The rising costs of implementing a full roll-out of Universal Credit have been uncovered in a new report.
It also confirms the latest date on which everyone is expected to have been transferred to the new welfare scheme.
And since Minister of Work and Pensions Therese Coffey excludes universal credit from being replaced by universal basic income, the government is clearly pursuing its plans to fully implement the new benefit system.
A report from the National Audit Office in Universal Credit confirms the Department of Work and Pensions timeline for the rollout of Universal Credit.
It says the department has extended the program to 2024-25.
When the move to Universal Credit was first announced by Iain Duncan Smith in 2010, it was planned to be fully rolled out in 2017.
The DWP subsequently revised this and expected that all applicants for the benefits replacing Universal Credit would be transferred by March 2023. This was then delayed until December 2023.
In July 2019, the final rollout date was extended again, this time to September 2024, after new projections showed that plaintiffs about legacy benefits “switched to universal credit more slowly than expected.”
As a result, costs for the implementation of Universal Credit had risen from £ 3.2 billion to £ 4.6 billion, accountants said.
These additional universal credit costs are largely because it will cost an additional £ 834 million to complete the migration process ‘Move to Universal Credit’ over a longer period of time.
In addition, the predicted cost of running Universal Credit simultaneously with the legacy benefits during the implementation period has increased by £ 570 million through 2024-25.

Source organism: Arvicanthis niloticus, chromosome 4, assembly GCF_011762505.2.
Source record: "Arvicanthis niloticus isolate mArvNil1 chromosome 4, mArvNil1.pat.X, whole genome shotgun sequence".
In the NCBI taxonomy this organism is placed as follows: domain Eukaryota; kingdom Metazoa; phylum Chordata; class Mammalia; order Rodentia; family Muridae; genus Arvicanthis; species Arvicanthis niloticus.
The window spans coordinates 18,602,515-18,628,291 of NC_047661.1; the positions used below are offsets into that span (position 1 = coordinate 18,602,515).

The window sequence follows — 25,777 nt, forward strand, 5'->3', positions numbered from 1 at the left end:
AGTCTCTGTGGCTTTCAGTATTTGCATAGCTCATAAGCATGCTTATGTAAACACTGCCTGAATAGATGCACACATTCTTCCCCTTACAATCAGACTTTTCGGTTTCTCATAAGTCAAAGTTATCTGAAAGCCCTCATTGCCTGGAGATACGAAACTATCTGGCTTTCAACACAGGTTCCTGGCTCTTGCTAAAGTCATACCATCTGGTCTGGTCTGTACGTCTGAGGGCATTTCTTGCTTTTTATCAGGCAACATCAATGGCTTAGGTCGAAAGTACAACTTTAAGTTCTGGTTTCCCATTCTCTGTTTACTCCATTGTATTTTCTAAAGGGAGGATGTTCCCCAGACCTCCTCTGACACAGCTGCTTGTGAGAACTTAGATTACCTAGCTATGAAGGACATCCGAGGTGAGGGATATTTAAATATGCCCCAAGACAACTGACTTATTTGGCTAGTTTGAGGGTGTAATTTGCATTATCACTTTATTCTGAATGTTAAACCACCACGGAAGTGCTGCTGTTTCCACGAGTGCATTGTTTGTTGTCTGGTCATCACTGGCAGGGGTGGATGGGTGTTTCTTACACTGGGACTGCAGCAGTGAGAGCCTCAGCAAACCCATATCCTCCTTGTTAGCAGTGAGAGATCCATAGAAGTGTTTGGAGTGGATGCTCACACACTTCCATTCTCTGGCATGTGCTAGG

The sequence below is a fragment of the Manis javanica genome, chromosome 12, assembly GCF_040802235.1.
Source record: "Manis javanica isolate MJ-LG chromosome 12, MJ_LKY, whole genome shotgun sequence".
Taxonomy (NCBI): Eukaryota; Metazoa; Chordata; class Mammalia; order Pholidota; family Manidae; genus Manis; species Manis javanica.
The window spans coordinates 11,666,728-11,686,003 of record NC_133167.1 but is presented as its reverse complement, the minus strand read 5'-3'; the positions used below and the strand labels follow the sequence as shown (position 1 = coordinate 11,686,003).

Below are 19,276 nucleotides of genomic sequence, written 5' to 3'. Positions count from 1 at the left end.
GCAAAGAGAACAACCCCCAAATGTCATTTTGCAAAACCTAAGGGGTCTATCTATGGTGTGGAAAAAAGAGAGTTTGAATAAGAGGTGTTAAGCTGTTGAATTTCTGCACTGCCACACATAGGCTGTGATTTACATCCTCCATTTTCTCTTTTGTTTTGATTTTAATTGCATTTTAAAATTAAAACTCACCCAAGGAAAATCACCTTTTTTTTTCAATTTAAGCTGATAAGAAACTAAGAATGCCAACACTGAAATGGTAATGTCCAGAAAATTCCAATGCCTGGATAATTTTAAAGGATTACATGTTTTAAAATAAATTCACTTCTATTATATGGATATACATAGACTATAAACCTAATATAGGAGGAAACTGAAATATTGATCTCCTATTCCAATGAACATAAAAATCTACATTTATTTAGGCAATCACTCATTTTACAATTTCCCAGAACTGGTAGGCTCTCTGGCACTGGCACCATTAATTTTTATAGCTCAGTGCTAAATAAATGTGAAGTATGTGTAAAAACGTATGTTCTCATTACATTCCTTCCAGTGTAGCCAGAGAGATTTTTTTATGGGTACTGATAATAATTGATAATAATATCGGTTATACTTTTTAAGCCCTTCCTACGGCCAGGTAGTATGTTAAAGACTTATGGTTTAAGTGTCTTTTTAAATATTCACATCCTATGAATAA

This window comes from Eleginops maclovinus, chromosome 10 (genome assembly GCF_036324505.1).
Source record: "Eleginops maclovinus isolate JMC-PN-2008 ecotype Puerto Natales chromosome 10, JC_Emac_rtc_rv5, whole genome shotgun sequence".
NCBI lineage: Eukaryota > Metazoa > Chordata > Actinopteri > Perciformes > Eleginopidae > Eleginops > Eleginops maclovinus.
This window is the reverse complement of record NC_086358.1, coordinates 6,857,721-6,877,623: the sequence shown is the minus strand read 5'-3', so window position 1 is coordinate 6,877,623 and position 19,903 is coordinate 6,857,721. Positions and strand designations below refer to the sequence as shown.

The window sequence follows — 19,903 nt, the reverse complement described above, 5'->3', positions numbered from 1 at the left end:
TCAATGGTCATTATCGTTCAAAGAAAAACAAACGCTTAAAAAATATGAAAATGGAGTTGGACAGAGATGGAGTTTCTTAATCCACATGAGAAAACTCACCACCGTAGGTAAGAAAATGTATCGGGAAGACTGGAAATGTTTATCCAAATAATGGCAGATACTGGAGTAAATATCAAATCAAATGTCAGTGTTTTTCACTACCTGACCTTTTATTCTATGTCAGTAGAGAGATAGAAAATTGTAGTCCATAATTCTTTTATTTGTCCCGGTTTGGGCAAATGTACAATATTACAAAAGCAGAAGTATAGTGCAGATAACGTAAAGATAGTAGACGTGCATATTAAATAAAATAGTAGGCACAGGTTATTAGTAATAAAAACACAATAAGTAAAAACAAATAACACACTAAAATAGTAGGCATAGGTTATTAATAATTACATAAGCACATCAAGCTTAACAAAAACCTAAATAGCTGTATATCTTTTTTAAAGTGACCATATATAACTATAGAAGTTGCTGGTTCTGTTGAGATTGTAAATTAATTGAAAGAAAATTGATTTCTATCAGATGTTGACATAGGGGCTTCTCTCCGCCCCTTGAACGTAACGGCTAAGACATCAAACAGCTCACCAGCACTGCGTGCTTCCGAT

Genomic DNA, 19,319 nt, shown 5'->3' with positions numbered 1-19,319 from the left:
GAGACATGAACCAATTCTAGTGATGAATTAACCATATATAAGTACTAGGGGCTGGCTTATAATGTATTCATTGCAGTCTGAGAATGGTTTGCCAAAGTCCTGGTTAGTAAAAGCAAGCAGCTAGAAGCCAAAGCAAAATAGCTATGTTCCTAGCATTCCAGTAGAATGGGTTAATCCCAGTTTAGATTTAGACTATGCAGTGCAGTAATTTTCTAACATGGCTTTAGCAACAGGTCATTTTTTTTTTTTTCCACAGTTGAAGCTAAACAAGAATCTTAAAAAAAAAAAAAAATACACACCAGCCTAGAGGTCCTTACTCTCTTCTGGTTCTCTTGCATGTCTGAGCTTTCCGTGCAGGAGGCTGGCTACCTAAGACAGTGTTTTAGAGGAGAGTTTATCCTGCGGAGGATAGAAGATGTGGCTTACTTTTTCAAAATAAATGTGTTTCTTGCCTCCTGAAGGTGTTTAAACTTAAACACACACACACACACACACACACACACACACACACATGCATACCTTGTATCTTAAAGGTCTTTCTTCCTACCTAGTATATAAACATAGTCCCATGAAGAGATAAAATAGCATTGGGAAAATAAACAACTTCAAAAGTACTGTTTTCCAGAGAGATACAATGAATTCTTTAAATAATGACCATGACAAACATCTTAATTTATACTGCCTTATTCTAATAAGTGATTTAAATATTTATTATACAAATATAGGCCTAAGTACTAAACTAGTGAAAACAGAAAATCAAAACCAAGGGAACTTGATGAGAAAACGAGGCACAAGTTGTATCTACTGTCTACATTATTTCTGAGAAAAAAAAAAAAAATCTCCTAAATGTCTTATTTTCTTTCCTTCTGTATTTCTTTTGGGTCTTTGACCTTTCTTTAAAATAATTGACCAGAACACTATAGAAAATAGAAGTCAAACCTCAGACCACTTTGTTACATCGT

This is mainly because more applicants are expected to stay in the legacy systems longer, so there will be less savings if these old benefits are phased out during this period.
These financial projections were made in March 2020, just before the corona virus crisis hit the UK.
The National Audit Office report adds, “The department expects to reschedule these costs and the timetable once it better understands the full impact of Covid-19 on the job market and universal credit.”
Universal Credit replaces six existing benefits.
- Child tax credit
- Rent allowance
- Income support
- income-related jobseeker’s allowance (JSA)
- income-related benefit for employment and support (ESA)
- Work tax credit
People with these ‘legacy benefits’ switch to Universal Credit if their circumstances change – such as moving, losing their job or having a baby.
All others with those benefits are forced to switch even if their circumstances remain the same. This is called managed migration. A pilot project has been started in Harrogate to try this out.